I know that people complain that Hollywood has run out of fresh ideas and is only interested in sequels, prequels and reboots. Of course, this isn’t true. There are plenty of great films that don’t fit into this criteria. Although, not all of them are worth praising. I mean, if I have the choice between another Marvel sequel or a film starring Paul Rudd and Steve Coogan as gay parents, I know what I’d rather watch. That’s not to say that the concept of a film about gay parents is flawed but the decision to cast Paul Rudd and Steve Coogan in it. As we’ve seen from James Corden’s performance in The Prom, Hollywood hasn’t exactly caught up to our contemporary view of gay people. Coogan is a great actor but, let’s be honest, he’s not known for being subtle. Despite my absolute certainty that it would be a car crash, I decided to watch this film to see for myself. It was short and I couldn’t skip another post.
Last month, I won an ARC of this book from the Book Network and I was pretty excited. I’m not normally a YA fantasy kind of person but this sounded really interesting. I love fantasy that also situates itself in the real world, so this sounded like it could be perfect for me. Of course, my super busy schedule meant that I didn’t get around to reading it until the end of end of last month and it took me a lot longer to read it than I’d expected. Mostly because I’ve been feeling pretty bad lately. Thankfully, I managed to push through it this weekend and finally got it finished.
I’ve mentioned my love of the original Space Jam before but it’s always worth repeating. It was the first film that I saw multiple times in the cinema. I first saw it with a friend and I loved it so much that I forced my mother to take us to see it again. I adored it. I laughed at jokes that I didn’t understand and I had a bloody good time. I rewatch it all the time because it’s such a joyous thing. It’s a film that shouldn’t work. It’s based on an advert and it’s just shameless in its self-promotion. It relies on ridiculous cameos and in-jokes. Yet, somehow, it just comes together. So, of course, I was interested to see how the sequel would work out. It’s been 25 years. We neither needed or wanted it. But it’s here now. Would LeBron James ever be able to step into Michael Jordan’s Nikes?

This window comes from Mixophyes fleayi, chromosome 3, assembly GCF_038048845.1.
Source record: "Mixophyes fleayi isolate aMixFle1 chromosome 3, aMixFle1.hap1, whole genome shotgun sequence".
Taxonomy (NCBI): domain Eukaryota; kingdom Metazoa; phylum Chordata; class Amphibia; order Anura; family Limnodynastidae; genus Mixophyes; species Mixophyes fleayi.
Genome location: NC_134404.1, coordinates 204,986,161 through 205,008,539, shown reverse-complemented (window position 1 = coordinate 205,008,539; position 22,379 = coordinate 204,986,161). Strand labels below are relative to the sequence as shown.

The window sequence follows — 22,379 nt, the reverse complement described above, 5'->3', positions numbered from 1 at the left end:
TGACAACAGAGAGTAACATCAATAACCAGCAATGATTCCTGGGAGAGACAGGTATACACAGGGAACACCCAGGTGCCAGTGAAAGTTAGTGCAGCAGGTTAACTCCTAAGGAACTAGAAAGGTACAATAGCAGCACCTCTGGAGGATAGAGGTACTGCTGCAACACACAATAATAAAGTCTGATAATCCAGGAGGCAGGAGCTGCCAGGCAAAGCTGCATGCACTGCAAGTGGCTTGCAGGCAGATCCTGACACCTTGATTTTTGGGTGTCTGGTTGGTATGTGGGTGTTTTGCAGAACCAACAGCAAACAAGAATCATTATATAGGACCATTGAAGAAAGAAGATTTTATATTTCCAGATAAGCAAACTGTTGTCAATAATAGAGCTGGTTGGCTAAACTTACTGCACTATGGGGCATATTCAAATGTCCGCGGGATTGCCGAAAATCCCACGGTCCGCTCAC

When I first head about this film I thought it sounded shit. That’s mostly because a friend of mine described it to me and he didn’t do a very good job. It didn’t help that I just associated Will Smith with bad films thanks to the likes of Hitch. So, I didn’t want to watch it. Cut to a few years later and another friend telling me to watch it. This time, I trusted his opinion and gave it a shot. I didn’t hate it but I can’t pretend that it’s a film I’ve thought a lot about since. Until it appeared on my Netflix home screen the other day. Then I got the sudden urge to watch it again. As it’s been a while since my last TBT, I decided it was worth going back to it. Maybe it would make more of an impression this time?
Like many others, I first became interested in this book when it was longlisted for the Booker Prize in 2018. It sounded like an interesting story and I’m always intrigued by feminist dystopian fiction. I never actually bought it though because, as is always the case, I had far too much to read first. I then got a copy in a book subscription box that I used to get. It wasn’t a great subscription all round but this was definitely a highlight. The book has spent the last year or so on my shelf waiting to be read. Why did I decide to read it now? I wanted the excuse to experiment with water in some photos. I’ve had worse reasons for picking up a book but this isn’t exactly my finest hour. I was still interested but I’d also heard mixed things about Sophie Mackintosh’s debut novel. I guess that I had to find out for myself.